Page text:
The co-pilot of the Germanwings flight that crashed in the French Alps, named as Andreas Lubitz, appeared to want to “destroy the plane”, officials said.
Marseille prosecutor Brice Robin, citing information from the “black box” voice recorder, said the co-pilot was alone in the cockpit.
He intentionally started a descent while the pilot was locked out.
Mr Robin said there was “absolute silence in the cockpit” as the pilot fought to re-enter it.
Meanwhile, the head of Lufthansa, the German carrier that owns Germanwings, said the pilot had undergone intensive training and “was 100% fit to fly without any caveats”.
“We have no findings at all about what motivated the pilot to do this terrible deed,” Carsten Spohr said.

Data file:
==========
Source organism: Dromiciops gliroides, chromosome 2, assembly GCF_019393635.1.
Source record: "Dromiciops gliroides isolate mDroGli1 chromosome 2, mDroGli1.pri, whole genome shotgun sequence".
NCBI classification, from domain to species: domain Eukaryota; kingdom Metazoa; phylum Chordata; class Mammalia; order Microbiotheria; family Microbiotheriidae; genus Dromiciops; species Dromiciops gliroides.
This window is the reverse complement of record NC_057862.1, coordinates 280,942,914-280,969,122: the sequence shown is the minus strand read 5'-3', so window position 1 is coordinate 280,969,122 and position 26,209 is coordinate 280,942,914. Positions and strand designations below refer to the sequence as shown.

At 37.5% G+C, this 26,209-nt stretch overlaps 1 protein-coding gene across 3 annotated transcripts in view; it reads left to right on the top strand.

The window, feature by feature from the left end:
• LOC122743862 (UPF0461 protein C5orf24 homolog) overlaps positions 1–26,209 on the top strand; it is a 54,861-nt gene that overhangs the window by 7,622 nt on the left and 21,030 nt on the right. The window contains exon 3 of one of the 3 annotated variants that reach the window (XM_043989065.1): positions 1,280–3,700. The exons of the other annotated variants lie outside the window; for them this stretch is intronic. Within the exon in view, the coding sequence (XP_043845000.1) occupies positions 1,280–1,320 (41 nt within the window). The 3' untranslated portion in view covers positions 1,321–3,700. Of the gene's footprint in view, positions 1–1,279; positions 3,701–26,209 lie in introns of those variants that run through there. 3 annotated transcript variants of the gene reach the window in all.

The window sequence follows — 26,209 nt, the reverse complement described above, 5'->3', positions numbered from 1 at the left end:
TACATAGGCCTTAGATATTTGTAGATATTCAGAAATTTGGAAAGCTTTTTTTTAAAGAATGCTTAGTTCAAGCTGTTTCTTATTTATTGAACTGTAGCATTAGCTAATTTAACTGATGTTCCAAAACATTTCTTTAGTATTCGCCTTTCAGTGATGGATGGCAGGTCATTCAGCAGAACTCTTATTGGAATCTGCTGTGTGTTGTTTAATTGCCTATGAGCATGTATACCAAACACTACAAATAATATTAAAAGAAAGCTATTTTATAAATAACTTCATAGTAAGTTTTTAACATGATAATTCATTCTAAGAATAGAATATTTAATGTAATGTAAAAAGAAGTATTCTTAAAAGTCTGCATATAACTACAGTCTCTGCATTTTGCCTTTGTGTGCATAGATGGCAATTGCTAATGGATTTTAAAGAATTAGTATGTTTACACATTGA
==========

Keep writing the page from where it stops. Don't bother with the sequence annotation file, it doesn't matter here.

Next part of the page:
Mr Spohr said Mr Lubitz’s training had been interrupted briefly six years ago but was resumed after “the suitability of the candidate was re-established”.
Mr Robin said air traffic controllers made repeated attempts to contact the aircraft, but to no avail.
Passengers could be heard screaming just before the crash, he added.
Mr Lubitz, 28, was alive until the final impact, the prosecutor said.
The Airbus 320 from Barcelona to Duesseldorf hit a mountain, killing all 144 passengers and six crew, after an eight-minute descent.
“We hear the pilot ask the co-pilot to take control of the plane and we hear at the same time the sound of a seat moving backwards and the sound of a door closing,” Mr Robin told reporters.